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This Week's Sky at a Glance
2 years ago
Some night sky sights for November 9 – 17
by Alan M. MacRobert

Friday, November 9

  • For telescope users, Jupiter's moon Europa disappears into eclipse by Jupiter's shadow tonight around 1:11 a.m. EST; 10:11 p.m. PST. Even a small scope will show it fading out, just off the planet's western edge.

    Saturday, November 10

  • Jupiter's moon Ganymede reappears out of eclipse from the planet's shadow around 10:35 p.m. EST, only to disappear behind the Jupiter's western limb 20 minutes later.

    Dawn view
    Watch the thinning crescent Moon pass Venus and Spica in the dawn. (This scene is plotted for the middle of North America. European skywatchers: move each Moon a quarter of the way toward the one for the previous date. The visibility of faint objects in bright twilight is exaggerated here.)
  • Venus and the waning crescent Moon shine together low in the east early Sunday morning, from pre-dawn to sunrise, as shown here. Can you follow them right through sunrise into the day? Binoculars help!

    Sunday, November 11

  • On Monday morning before sunrise, look below bright Venus in the east for the thin waning Moon with Saturn to its left, as shown here. Binoculars will help. Saturn is just beginning its year-long 2012–13 apparition.

    Monday, November 12

  • Fomalhaut, the "Autumn Star," culminates (reaches its highest point due south) not long after dark now. The western side of the Great Square of Pegasus, high above, points almost down to it. The other side of the Great Square points down roughly to Beta Ceti (Diphda or Deneb Kaitos), not quite so far.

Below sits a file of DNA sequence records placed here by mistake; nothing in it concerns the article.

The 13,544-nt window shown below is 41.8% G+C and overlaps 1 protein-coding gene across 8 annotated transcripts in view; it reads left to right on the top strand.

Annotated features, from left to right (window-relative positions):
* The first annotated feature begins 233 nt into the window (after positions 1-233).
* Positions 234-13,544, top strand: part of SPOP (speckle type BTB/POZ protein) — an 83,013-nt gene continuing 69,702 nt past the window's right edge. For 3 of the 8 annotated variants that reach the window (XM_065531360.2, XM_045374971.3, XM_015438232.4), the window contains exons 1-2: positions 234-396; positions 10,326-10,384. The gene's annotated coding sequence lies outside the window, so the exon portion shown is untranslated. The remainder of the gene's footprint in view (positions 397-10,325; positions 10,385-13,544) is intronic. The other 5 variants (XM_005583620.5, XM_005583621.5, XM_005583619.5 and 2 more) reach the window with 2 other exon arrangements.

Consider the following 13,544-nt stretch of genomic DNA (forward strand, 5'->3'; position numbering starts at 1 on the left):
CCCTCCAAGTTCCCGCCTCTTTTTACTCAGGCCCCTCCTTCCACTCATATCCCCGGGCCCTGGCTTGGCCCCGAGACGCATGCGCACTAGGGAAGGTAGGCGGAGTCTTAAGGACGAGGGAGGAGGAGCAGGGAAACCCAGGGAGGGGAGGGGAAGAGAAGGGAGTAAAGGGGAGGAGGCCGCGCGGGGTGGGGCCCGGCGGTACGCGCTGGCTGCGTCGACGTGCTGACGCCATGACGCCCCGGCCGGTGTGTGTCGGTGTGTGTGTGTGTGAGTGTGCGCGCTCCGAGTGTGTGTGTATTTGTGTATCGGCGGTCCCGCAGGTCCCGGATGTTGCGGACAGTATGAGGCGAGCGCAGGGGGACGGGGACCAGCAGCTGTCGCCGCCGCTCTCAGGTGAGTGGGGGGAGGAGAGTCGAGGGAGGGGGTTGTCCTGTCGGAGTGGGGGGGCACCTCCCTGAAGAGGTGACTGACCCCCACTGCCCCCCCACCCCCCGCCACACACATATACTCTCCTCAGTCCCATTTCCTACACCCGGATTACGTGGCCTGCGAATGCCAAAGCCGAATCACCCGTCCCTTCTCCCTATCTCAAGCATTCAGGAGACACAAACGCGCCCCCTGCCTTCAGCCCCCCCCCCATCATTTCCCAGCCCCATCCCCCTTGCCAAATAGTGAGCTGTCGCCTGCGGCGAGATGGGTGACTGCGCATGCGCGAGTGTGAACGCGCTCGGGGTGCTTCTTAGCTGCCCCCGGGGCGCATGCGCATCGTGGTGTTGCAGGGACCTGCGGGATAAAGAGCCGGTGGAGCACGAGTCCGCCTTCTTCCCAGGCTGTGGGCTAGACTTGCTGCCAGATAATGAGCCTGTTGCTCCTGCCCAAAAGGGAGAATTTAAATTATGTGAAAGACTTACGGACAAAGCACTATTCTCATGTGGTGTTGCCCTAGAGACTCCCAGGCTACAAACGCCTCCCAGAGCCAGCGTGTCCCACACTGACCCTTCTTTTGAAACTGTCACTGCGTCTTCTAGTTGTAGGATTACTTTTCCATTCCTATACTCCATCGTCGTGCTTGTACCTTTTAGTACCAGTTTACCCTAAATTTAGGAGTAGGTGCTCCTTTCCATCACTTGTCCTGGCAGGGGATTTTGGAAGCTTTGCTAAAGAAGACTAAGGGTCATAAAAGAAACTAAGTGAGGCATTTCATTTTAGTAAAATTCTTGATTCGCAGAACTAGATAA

Tuesday, November 13

  • Orion is up in the east by about 9 p.m. now, depending on where you live in your time zone. Orion's three-star Belt is nearly vertical. Orange Betelgeuse is to the Belt's left and white Rigel is to its right. Earlier in the evening, keep watch for Betelgeuse rising far below Jupiter.
  • A total eclipse of the Sun crosses parts of Australia and the South Pacific; details.
2 years ago

Wednesday, November 14

  • Vega is the brightest star in the west in early evening. The brightest far left of it, in the southwest, is Altair. Altair's 3rd-magnitude companion Gamma Aquilae (Tarazed), a finger's width at arm's length from it, is now to Altair's right.

    Evening view
    Back in the evening sky, the waxing Moon passes Mars.
    Thursday, November 15
  • The thin waxing crescent Moon shines to the right of distant little Mars in evening twilight, as shown here.

    Friday, November 16

  • Spot the crescent Moon in the west as twilight fades, and use it to guide your way down to little Mars, as shown here.
  • The Leonid meteor shower, normally weak but occasionally surprising, should be at its best in the hours before dawn Saturday morning. Under a dark sky you may see about a dozen to 20 Leonids per hour. There is no Moon.

    Saturday, November 17

  • With a small telescope, watch Jupiter's moon Ganymede slowly disappear into eclipse by Jupiter's shadow around 11:30 p.m. EST; 8:30 p.m. PST. Ganymede is just off Jupiter's western side.

    At roughly the same time, Jupiter's Great Red Spot (actually pale orange-tan) appears nearest to the center of the planet's disk. For many more such Jupiter events all this month, see the November Sky & Telescope, pages 53-54.

http://www.skyandtelescope.com/observing/ataglance

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